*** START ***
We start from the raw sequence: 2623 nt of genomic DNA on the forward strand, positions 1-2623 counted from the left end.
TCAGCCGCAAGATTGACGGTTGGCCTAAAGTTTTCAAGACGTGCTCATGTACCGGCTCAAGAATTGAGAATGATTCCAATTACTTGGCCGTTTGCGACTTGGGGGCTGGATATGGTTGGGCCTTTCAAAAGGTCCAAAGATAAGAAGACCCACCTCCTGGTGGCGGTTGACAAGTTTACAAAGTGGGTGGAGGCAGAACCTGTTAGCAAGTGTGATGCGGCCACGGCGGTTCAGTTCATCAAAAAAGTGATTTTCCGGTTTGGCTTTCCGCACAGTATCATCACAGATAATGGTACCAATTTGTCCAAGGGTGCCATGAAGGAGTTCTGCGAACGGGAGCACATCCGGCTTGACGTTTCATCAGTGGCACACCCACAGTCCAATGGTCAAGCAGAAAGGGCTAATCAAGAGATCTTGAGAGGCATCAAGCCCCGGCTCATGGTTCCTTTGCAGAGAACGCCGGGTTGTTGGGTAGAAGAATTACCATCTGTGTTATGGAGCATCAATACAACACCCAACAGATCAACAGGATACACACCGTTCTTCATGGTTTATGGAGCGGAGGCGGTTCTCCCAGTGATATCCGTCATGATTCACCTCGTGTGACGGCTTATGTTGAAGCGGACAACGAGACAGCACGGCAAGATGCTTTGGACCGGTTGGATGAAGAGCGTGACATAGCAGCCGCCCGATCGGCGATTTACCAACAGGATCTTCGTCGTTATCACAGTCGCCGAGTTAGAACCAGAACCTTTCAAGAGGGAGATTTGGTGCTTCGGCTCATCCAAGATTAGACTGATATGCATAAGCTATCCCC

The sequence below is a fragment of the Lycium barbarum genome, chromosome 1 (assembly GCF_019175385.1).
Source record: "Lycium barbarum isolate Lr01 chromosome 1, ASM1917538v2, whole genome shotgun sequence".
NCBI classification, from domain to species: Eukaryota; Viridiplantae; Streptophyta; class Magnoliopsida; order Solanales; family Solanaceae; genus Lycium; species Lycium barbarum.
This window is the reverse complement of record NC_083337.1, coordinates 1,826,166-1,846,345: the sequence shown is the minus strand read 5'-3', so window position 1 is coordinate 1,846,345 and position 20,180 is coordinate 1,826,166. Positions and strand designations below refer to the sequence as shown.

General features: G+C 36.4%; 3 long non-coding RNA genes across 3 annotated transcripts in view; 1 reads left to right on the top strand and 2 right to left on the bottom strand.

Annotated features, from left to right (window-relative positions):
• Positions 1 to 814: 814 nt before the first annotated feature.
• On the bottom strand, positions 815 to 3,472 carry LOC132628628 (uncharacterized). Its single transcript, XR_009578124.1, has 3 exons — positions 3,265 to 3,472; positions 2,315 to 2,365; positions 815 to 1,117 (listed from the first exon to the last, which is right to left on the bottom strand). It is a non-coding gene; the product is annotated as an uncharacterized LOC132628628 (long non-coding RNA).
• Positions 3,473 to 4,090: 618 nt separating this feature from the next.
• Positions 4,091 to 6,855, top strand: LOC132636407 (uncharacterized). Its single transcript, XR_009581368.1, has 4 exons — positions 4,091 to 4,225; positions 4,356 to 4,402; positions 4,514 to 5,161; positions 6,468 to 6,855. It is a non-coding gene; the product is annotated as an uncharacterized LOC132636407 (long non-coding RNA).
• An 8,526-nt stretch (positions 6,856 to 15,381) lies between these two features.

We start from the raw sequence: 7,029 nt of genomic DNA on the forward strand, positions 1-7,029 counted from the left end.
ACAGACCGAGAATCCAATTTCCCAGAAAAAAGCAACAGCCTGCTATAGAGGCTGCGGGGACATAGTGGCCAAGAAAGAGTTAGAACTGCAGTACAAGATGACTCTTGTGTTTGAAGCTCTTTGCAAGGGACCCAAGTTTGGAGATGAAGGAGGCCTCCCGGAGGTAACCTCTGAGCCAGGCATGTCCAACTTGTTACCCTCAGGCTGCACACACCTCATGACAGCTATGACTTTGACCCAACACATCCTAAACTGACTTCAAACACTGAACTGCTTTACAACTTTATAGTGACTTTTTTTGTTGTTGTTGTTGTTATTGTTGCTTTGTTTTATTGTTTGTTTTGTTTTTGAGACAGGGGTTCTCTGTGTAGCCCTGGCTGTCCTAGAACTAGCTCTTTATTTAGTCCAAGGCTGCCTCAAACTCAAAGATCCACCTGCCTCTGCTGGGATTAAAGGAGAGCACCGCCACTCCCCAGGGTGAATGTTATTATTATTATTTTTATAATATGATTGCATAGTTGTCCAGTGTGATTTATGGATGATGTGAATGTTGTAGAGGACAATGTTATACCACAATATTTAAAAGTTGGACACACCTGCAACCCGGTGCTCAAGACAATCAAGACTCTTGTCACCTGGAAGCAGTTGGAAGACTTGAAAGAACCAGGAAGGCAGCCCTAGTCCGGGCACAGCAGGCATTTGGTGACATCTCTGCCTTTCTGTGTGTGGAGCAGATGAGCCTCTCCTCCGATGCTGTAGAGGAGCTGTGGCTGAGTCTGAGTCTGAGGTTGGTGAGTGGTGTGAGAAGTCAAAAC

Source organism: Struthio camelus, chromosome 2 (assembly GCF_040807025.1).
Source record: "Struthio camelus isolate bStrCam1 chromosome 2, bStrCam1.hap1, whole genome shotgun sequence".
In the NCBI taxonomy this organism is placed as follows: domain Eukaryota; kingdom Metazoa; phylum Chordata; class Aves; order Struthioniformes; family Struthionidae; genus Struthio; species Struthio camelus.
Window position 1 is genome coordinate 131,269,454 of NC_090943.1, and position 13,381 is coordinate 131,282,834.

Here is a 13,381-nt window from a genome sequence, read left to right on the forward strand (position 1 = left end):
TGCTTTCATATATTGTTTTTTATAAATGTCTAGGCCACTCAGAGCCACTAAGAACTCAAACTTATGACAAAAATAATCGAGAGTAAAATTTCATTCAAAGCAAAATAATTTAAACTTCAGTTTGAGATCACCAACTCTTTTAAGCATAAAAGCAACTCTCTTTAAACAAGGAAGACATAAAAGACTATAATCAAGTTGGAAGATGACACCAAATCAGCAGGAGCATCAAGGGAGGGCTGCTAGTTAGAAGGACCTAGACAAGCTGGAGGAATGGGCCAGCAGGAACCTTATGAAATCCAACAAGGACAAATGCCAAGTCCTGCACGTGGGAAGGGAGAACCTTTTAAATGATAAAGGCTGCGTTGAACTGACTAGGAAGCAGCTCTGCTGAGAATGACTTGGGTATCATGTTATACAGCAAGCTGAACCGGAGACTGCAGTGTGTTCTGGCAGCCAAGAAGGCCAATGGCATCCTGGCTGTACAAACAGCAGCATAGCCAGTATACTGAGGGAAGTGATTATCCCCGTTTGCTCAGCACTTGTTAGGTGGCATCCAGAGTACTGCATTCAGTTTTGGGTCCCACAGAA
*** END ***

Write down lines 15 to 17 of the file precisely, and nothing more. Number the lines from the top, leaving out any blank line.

ACAGACCGAGAATCCAATTTCCCAGAAAAAAGCAACAGCCTGCTATAGAGGCTGCGGGGACATAGTGGCCAAGAAAGAGTTAGAACTGCAGTACAAGATGACTCTTGTGTTTGAAGCTCTTTGCAAGGGACCCAAGTTTGGAGATGAAGGAGGCCTCCCGGAGGTAACCTCTGAGCCAGGCATGTCCAACTTGTTACCCTCAGGCTGCACACACCTCATGACAGCTATGACTTTGACCCAACACATCCTAAACTGACTTCAAACACTGAACTGCTTTACAACTTTATAGTGACTTTTTTTGTTGTTGTTGTTGTTATTGTTGCTTTGTTTTATTGTTTGTTTTGTTTTTGAGACAGGGGTTCTCTGTGTAGCCCTGGCTGTCCTAGAACTAGCTCTTTATTTAGTCCAAGGCTGCCTCAAACTCAAAGATCCACCTGCCTCTGCTGGGATTAAAGGAGAGCACCGCCACTCCCCAGGGTGAATGTTATTATTATTATTTTTATAATATGATTGCATAGTTGTCCAGTGTGATTTATGGATGATGTGAATGTTGTAGAGGACAATGTTATACCACAATATTTAAAAGTTGGACACACCTGCAACCCGGTGCTCAAGACAATCAAGACTCTTGTCACCTGGAAGCAGTTGGAAGACTTGAAAGAACCAGGAAGGCAGCCCTAGTCCGGGCACAGCAGGCATTTGGTGACATCTCTGCCTTTCTGTGTGTGGAGCAGATGAGCCTCTCCTCCGATGCTGTAGAGGAGCTGTGGCTGAGTCTGAGTCTGAGGTTGGTGAGTGGTGTGAGAAGTCAAAAC

Source organism: Struthio camelus, chromosome 2 (assembly GCF_040807025.1).
Source record: "Struthio camelus isolate bStrCam1 chromosome 2, bStrCam1.hap1, whole genome shotgun sequence".